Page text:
By using layers of transparent and opaque color, as well as variations in texture, Michaela Harlow creates paintings that dance with energy. Take the painting, Rain in September, 16 x 16 inches, in which she uses pastel, graphite, and polychromos pencil on paper. Michaela uses scratches, scribbles and color to evoke a mood. This particular work is like a soft rain on a pond at sunset, at summer’s end.
Inspired by a lifelong fascination with nature, as well as her work in landscape design, Michaela’s paintings reflect seasonal life cycles and environmental rhythms. The slow accumulation and peeling away of layers in her work is what nature does in all seasons, and it is this mysterious unfolding that she attempts to convey.
Michaela starts by sketching, either from field notes or from memory. Her time alone in nature, during forest hikes and wetland kayaking, provides opportunities for observation and contemplation, which become the reference points for her work. “Curious geometric patterns, compelling color relationships between light and shadow, these all strike emotional chords for me,” she said. “Nature is endlessly fascinating and always changing.” She methodically keeps journals, both analog and digital. “When I return to my studio, these field notes act as a spring board.”
At first light, Michaela begins her work by sketching and drawing. “I love the spontaneity and immediacy of drawing. I prefer materials that retain the energy of gesture: chunks of graphite, charcoal, colored pencil, pastel, oil stick. Often I use my fingers for blending pigment and paint.” She uses rough bristle brushes, as well as rugged metal and wood tools on heavyweight, handmade paper with good tooth that can withstand scraping and reworking.
Another work, Fog of Memory, 16 x 16”, oil and graphite on panel, is a dreamy landscape of color and line. From a shock of orange amidst deep blue, along with the energetic dark lines, one can easily see an early morning fog, a memory, or a dream.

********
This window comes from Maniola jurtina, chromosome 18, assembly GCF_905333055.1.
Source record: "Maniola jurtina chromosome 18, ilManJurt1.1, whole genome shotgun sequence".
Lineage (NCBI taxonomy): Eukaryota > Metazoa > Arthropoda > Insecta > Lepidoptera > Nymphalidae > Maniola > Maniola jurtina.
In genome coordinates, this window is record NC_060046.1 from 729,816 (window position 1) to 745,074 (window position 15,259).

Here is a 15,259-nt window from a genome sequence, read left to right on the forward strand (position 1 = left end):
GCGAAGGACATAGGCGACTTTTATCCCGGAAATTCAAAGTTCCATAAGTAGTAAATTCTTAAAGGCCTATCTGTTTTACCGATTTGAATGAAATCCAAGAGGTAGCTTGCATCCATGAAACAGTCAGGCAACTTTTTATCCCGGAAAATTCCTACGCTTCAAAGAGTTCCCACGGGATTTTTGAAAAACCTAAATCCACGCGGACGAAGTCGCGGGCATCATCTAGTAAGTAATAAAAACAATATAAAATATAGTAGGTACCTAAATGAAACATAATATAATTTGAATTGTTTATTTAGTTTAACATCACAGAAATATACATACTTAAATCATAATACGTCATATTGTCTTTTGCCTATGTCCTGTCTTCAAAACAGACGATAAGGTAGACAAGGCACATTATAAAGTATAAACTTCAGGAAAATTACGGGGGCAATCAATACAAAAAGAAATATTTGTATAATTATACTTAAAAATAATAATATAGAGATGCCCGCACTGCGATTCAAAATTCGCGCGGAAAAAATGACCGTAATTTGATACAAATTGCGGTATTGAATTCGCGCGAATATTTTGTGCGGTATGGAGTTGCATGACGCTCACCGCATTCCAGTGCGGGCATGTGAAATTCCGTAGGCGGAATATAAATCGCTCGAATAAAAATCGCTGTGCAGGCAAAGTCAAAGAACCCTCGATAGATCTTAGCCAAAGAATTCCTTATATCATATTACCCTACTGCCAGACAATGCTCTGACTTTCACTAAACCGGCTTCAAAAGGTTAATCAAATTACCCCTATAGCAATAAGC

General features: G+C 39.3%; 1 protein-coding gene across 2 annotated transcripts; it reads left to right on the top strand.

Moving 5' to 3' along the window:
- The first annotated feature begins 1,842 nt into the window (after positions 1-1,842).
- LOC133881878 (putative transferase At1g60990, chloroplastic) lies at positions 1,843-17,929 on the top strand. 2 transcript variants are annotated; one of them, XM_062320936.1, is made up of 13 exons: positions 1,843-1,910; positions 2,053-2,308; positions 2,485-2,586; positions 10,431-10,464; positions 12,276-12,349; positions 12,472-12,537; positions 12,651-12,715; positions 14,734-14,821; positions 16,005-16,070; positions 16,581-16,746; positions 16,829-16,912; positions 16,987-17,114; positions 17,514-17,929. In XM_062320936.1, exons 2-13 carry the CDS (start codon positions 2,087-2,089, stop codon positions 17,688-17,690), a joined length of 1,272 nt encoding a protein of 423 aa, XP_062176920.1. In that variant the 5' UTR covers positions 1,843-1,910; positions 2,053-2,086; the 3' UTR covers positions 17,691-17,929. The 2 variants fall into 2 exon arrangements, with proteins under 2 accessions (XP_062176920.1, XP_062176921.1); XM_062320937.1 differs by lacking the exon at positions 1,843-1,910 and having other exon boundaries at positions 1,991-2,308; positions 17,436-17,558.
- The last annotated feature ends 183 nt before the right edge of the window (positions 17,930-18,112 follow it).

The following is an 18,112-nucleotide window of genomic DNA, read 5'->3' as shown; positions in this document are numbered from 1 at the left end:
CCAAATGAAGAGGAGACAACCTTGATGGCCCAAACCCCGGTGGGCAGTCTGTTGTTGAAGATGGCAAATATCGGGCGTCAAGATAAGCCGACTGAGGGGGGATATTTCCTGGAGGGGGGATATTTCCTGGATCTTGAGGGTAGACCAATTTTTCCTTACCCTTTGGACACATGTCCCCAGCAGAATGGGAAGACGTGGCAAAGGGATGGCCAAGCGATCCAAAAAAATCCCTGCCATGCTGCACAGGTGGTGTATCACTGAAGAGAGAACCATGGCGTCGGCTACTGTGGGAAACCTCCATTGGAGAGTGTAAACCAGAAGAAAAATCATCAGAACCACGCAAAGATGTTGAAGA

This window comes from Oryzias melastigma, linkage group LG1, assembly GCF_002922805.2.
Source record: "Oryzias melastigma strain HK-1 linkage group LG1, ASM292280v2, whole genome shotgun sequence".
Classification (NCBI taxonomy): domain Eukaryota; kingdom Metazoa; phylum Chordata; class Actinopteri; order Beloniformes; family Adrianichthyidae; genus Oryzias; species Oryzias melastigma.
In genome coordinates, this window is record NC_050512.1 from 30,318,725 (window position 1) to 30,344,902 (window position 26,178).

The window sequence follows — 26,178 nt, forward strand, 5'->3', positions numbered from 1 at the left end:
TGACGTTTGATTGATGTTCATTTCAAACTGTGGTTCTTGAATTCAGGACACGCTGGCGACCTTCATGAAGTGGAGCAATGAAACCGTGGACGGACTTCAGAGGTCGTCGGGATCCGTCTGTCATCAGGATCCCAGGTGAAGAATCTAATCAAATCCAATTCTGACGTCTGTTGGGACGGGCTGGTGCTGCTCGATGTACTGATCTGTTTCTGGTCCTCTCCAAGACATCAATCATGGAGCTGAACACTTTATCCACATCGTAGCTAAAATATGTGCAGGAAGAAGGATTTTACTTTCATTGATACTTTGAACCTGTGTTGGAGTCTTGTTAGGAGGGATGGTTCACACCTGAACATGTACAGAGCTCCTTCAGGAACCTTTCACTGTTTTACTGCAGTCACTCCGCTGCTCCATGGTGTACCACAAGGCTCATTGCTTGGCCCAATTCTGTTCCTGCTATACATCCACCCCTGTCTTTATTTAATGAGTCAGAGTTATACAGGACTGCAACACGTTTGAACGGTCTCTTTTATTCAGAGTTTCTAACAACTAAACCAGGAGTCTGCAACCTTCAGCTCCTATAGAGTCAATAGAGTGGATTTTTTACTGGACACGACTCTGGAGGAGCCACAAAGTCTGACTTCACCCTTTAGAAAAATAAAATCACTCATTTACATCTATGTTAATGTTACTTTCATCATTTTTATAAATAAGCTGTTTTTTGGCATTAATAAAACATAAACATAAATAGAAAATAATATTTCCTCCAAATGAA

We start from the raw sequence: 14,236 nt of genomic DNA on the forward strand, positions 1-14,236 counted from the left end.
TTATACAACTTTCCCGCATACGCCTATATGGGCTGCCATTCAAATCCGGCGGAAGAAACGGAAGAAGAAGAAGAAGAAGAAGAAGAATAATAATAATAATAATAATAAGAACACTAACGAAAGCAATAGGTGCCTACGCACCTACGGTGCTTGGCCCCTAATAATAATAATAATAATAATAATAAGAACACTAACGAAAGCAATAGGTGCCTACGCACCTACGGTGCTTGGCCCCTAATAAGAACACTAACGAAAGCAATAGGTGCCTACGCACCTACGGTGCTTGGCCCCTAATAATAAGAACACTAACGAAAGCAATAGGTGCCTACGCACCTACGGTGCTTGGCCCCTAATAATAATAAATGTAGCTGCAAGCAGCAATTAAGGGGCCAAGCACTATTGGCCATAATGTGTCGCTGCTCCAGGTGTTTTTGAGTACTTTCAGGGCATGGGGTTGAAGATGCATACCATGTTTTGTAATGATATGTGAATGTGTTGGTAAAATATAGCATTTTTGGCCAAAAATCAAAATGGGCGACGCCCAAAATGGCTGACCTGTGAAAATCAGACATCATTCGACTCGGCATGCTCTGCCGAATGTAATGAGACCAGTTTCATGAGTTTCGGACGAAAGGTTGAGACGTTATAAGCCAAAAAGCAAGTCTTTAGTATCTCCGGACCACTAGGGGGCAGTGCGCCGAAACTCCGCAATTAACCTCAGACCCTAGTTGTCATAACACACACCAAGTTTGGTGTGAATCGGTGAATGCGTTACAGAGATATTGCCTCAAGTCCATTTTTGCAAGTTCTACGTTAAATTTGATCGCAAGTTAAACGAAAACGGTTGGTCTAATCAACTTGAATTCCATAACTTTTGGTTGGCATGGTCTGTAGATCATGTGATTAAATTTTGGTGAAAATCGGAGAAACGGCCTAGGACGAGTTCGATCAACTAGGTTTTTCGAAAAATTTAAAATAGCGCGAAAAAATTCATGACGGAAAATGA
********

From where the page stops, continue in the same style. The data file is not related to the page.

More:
Drawing was Michaela’s first language. At the age of 12, she visited Mexico City as an exchange student. Her host family noticed her constant sketching and knew exactly what to do. “They took me to exhibitions, museums and ancient sites. They introduced me to the work of Frida Kahlo and Diego Rivera. I was hooked.”
Currently Michaela lives and works in the foothills of Vermont’s southern Green Mountains. Her studio is a post and beam barn that she designed and built herself, in the middle of the woods, with a small loft upstairs for sleeping and a tiny kitchen/living room. “I love the quiet and the access to wild things. I feel very grateful for it,” she said.
Since 1994, Michaela has exhibited her paintings and drawings in galleries and juried shows throughout the United States, and is included in public, corporate and private collections in North America and Europe. Her work has been featured and reviewed in Vermont Arts and Living, Santa Fean Magazine and Pasatiempo.
Michaela finds her greatest inspirations in nature, human relationships, culture and art. She is influenced by painters Cezanne, Turner, Klee, and the drawings of Mondrian, Giacometti, Richter, Kline and Cy Twombly. “I am also drawn to three dimensional work: sculpture and environmental/land art. In my own work, I’m very focused on the relationship between painting and drawing.”
Recently, Michaela has been experimenting with collage, as well as returning to work on a larger scale. She is also exploring advanced art theory. “I hope to take lessons in welding and metal work soon. I’m always seeking new experiences, new materials and new means of expression.”